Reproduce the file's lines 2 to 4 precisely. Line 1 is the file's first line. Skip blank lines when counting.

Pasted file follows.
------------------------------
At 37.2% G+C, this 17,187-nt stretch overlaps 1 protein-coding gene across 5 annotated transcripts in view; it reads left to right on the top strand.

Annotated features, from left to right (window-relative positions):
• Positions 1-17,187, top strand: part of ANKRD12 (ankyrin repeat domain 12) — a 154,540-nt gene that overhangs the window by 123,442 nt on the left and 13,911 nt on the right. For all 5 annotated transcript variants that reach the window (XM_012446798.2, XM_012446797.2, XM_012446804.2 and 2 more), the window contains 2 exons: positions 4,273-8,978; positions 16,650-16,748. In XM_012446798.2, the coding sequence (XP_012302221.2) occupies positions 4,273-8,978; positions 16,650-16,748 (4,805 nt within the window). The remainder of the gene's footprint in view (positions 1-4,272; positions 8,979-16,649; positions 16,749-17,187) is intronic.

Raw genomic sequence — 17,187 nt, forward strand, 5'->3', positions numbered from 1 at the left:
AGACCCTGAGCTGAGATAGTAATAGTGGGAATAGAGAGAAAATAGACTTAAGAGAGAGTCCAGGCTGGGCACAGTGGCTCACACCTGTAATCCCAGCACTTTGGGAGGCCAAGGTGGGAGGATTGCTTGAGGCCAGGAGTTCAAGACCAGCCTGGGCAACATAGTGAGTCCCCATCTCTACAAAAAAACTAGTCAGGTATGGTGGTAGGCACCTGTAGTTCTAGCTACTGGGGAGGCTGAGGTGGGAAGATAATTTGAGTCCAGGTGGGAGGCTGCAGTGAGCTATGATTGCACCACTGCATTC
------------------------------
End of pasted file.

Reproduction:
Annotated features, from left to right (window-relative positions):
• Positions 1-17,187, top strand: part of ANKRD12 (ankyrin repeat domain 12) — a 154,540-nt gene that overhangs the window by 123,442 nt on the left and 13,911 nt on the right. For all 5 annotated transcript variants that reach the window (XM_012446798.2, XM_012446797.2, XM_012446804.2 and 2 more), the window contains 2 exons: positions 4,273-8,978; positions 16,650-16,748. In XM_012446798.2, the coding sequence (XP_012302221.2) occupies positions 4,273-8,978; positions 16,650-16,748 (4,805 nt within the window). The remainder of the gene's footprint in view (positions 1-4,272; positions 8,979-16,649; positions 16,749-17,187) is intronic.

Raw genomic sequence — 17,187 nt, forward strand, 5'->3', positions numbered from 1 at the left: